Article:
Not that I’m wishing the week away. There are moments I’d truly like to treasure. Such as walking my old dog through the frosty woods, as part of the school run, each day. It is part of my new year routine. With the pup left at home, there is no over excited hound to bounce her. She seems to find the spring in her step and enjoy our time together, as much as I do. She is a large breed, so every day after 10 years seems like a blessing. I’m hoping for many more lovely woodland walks with her.I also want to hold on to the memory of going out in the evening, with my husband, this week, without the children. I can hardly remember the last time we left them. We spent the evening with friends at a fund raising get-together. It was fun and certainly had its moments.
Eldest baby-sat, although the other two children objected to the term, but she did a fabulous job. I paid her in cookies. Shh. No-one tell her that there may be a different currency for baby sitting.
No chance of forgetting the moment this week when, pleased with my choice, I gave a rose as a present. Nor the puzzled silence, that followed, when they looked at the label, eager to see the name of the rose. I’d hinted that I’d put thought into choosing this particular plant, based on its name. I had. A meaning behind the name, that I hoped they’d enjoy.
I was just as puzzled as they were, to find that instead of presenting a Joie de Vie rose, I’d gifted a Lady Marmalade. A Lady Marmalade? What? Not even close.
As all faces turned to me for enlightenment, I struggling to find a connection between the receipient and the rose. Nope. Nothing came to mind. Even though it does seem a beautiful rose in its own right, (might pick one up for myself), it’s name didn’t have the effect I’d planned. I guess I should have been grateful I hadn’t picked up a rose called Ruby Anniversary or Absent Friends.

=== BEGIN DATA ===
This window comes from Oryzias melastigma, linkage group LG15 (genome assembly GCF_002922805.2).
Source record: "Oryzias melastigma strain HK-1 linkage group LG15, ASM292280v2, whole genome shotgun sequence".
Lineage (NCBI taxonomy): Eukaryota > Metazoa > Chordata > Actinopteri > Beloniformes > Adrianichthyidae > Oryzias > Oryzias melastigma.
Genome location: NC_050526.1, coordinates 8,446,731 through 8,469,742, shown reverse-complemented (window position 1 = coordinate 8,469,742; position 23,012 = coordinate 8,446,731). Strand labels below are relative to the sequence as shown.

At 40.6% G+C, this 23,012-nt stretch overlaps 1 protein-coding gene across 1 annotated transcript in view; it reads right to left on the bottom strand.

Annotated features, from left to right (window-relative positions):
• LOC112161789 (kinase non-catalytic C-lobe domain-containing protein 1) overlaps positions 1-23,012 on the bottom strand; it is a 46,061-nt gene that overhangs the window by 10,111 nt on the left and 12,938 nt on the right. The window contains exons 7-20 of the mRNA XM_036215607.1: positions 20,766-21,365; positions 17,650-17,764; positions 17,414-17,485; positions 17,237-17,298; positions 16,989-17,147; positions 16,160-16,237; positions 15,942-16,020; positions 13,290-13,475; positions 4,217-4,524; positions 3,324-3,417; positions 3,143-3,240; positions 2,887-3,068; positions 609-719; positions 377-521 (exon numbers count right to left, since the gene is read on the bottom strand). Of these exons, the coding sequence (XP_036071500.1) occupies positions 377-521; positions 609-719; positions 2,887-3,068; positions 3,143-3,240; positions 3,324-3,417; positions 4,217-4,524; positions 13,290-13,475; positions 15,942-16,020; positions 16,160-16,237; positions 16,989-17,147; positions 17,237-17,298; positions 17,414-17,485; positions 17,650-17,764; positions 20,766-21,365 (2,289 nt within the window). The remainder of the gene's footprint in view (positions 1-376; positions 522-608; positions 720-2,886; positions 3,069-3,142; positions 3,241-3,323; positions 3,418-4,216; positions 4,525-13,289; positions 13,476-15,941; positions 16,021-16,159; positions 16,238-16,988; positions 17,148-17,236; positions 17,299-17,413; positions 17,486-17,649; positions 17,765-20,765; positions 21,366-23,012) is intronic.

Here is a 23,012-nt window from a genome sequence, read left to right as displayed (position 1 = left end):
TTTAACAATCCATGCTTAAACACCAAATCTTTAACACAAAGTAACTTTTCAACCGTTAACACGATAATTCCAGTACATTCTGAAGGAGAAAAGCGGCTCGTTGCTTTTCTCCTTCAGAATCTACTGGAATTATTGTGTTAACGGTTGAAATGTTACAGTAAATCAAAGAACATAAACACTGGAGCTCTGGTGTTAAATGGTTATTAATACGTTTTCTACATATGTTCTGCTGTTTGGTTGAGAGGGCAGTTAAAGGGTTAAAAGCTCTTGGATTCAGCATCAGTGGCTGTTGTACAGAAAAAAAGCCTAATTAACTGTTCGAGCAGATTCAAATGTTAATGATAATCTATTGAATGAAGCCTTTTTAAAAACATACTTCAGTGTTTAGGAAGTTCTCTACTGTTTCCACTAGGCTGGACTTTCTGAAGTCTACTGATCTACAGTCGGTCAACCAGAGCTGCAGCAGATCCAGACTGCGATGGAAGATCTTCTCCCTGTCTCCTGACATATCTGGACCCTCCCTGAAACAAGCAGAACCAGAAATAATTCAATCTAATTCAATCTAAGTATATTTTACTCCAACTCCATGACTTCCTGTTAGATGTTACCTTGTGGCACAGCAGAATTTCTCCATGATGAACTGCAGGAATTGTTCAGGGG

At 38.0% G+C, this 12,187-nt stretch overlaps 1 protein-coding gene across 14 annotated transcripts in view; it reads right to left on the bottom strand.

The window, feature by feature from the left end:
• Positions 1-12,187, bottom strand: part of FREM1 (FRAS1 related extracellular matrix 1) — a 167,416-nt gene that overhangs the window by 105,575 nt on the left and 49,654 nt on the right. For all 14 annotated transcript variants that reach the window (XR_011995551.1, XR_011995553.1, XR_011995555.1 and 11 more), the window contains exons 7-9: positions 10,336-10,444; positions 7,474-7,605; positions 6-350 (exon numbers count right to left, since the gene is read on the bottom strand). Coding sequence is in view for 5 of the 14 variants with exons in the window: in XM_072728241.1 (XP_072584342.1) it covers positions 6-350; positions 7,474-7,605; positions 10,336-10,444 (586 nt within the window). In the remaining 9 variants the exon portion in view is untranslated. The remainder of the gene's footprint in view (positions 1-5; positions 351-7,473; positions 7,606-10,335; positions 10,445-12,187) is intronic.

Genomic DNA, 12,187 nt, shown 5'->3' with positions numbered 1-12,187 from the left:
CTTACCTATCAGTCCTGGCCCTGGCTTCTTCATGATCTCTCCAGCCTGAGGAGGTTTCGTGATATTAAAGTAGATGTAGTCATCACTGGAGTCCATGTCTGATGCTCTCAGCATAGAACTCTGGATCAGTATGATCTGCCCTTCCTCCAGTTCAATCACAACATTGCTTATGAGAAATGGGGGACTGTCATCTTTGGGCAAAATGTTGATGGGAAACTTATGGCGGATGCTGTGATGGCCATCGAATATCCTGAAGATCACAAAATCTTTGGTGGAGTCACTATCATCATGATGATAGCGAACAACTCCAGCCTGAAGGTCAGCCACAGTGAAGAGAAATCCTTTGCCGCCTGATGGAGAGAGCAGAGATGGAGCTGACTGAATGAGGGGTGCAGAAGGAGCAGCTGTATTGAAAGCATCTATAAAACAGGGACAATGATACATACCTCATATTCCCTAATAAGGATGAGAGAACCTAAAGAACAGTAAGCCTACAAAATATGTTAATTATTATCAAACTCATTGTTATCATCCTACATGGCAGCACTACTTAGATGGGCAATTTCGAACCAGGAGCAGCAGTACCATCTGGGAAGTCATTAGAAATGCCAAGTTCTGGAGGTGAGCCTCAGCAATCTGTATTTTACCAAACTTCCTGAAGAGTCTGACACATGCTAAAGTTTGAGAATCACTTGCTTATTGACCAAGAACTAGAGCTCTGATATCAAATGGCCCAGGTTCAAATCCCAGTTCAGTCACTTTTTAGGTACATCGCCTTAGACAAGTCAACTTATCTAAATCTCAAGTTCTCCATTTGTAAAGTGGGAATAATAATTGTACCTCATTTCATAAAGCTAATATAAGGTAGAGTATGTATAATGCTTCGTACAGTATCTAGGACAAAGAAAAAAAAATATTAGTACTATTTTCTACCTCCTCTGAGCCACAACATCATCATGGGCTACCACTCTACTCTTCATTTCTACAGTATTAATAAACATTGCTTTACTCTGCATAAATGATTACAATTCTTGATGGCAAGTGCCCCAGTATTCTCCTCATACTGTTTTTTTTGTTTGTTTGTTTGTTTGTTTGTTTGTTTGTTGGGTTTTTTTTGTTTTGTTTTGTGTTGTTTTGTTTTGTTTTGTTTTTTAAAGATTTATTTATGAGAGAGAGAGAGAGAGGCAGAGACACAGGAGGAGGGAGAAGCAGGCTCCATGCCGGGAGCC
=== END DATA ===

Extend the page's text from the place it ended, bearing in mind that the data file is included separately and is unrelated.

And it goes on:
I’m sure that this rose, and its progress, will be pointed out to me, every time I visit. I look forward to it.
I might be happy to forget that I lost at yarn chicken this week, although I’m glad I tried.
For the non-knitters among you, playing yarn chicken refers to the last part of a knitting project. When you’re not sure if you have enough yarn left to finish, but you keep on going till the bitter end. Hoping, against all the odds, that the previous hours of knitting, will not be in vain.
Will it, won’t it? Stretch.
In my case, I lost. The last few inches of the yarn ran inevitably through my hand, before I’d reached the end of the project.
Not that I went down without a fight. Sleeves rolled up. I tried to improve the odds, by making a few creative changes, but there was no denying that it was time to accept defeat. Crucially there is no extra ball of wool sitting on the side, which means that this project is dead in the water. Unlikely to ever be finished, it will be frogged, or, in other non-knitting terms, unravelled.
In my case, I was three fingers short of a glove. It was the second glove. Time to turn both gloves back into a ball of wool. As I’m stash busting this year, I’m sure it won’t be the last time this happens. Better to try than not.
Fortunately, my boy, who was hoping to wear the gloves, has requested a scarf or hat instead. Turns out, he was after the softness and, most importantly, the non-itchy yarn, and not so much the gloves. He’ll still get a pair, as he does need gloves. In the meantime, this freshly wound yarn ball has his name on it. Looks like
scarf hat knitting this weekend. Certainly got the frosty weather to go with it. Brr.I hope you all have a good weekend. Plenty of memories to be made and treasured. I’m going for the word mostly as my word of the week, seeing as my week mostly went right.
Joining in with Jocelyn